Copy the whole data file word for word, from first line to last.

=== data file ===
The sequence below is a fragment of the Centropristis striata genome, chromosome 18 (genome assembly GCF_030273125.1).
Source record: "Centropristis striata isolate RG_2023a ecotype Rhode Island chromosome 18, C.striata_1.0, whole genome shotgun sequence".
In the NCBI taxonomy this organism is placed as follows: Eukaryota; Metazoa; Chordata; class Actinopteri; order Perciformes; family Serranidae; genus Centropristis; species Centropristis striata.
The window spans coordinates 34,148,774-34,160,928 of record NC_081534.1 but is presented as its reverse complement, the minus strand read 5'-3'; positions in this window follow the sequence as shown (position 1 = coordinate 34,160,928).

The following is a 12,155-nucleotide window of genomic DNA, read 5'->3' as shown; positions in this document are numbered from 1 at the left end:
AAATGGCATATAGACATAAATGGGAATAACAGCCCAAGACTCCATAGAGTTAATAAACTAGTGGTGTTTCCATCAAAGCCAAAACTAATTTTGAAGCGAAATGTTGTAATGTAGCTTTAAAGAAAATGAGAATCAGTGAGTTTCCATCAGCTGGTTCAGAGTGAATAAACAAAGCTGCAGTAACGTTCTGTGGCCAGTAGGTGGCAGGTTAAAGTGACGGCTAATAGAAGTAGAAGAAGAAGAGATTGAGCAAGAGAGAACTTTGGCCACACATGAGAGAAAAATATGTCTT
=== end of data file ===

The sequence below is a fragment of the Centropristis striata genome, chromosome 18 (genome assembly GCF_030273125.1).
Source record: "Centropristis striata isolate RG_2023a ecotype Rhode Island chromosome 18, C.striata_1.0, whole genome shotgun sequence".
In the NCBI taxonomy this organism is placed as follows: Eukaryota; Metazoa; Chordata; class Actinopteri; order Perciformes; family Serranidae; genus Centropristis; species Centropristis striata.
The window spans coordinates 34,148,774-34,160,928 of record NC_081534.1 but is presented as its reverse complement, the minus strand read 5'-3'; positions in this window follow the sequence as shown (position 1 = coordinate 34,160,928).

The following is a 12,155-nucleotide window of genomic DNA, read 5'->3' as shown; positions in this document are numbered from 1 at the left end:
AAATGGCATATAGACATAAATGGGAATAACAGCCCAAGACTCCATAGAGTTAATAAACTAGTGGTGTTTCCATCAAAGCCAAAACTAATTTTGAAGCGAAATGTTGTAATGTAGCTTTAAAGAAAATGAGAATCAGTGAGTTTCCATCAGCTGGTTCAGAGTGAATAAACAAAGCTGCAGTAACGTTCTGTGGCCAGTAGGTGGCAGGTTAAAGTGACGGCTAATAGAAGTAGAAGAAGAAGAGATTGAGCAAGAGAGAACTTTGGCCACACATGAGAGAAAAATATGTCTT